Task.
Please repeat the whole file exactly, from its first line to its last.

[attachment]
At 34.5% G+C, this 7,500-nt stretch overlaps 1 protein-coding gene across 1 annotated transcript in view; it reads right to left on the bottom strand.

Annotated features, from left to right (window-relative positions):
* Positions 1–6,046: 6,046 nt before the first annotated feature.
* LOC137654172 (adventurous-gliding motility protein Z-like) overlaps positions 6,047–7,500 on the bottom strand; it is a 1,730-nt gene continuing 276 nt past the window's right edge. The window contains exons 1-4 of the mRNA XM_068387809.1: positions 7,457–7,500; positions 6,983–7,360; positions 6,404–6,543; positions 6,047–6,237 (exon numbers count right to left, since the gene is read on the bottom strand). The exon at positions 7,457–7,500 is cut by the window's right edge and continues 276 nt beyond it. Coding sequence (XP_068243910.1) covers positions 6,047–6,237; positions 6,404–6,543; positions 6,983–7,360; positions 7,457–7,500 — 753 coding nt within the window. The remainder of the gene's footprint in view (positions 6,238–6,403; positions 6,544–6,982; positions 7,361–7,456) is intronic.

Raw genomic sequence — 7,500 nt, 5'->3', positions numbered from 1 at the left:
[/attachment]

At 34.5% G+C, this 7,500-nt stretch overlaps 1 protein-coding gene across 1 annotated transcript in view; it reads right to left on the bottom strand.

Annotated features, from left to right (window-relative positions):
* Positions 1–6,046: 6,046 nt before the first annotated feature.
* LOC137654172 (adventurous-gliding motility protein Z-like) overlaps positions 6,047–7,500 on the bottom strand; it is a 1,730-nt gene continuing 276 nt past the window's right edge. The window contains exons 1-4 of the mRNA XM_068387809.1: positions 7,457–7,500; positions 6,983–7,360; positions 6,404–6,543; positions 6,047–6,237 (exon numbers count right to left, since the gene is read on the bottom strand). The exon at positions 7,457–7,500 is cut by the window's right edge and continues 276 nt beyond it. Coding sequence (XP_068243910.1) covers positions 6,047–6,237; positions 6,404–6,543; positions 6,983–7,360; positions 7,457–7,500 — 753 coding nt within the window. The remainder of the gene's footprint in view (positions 6,238–6,403; positions 6,544–6,982; positions 7,361–7,456) is intronic.

Raw genomic sequence — 7,500 nt, 5'->3', positions numbered from 1 at the left: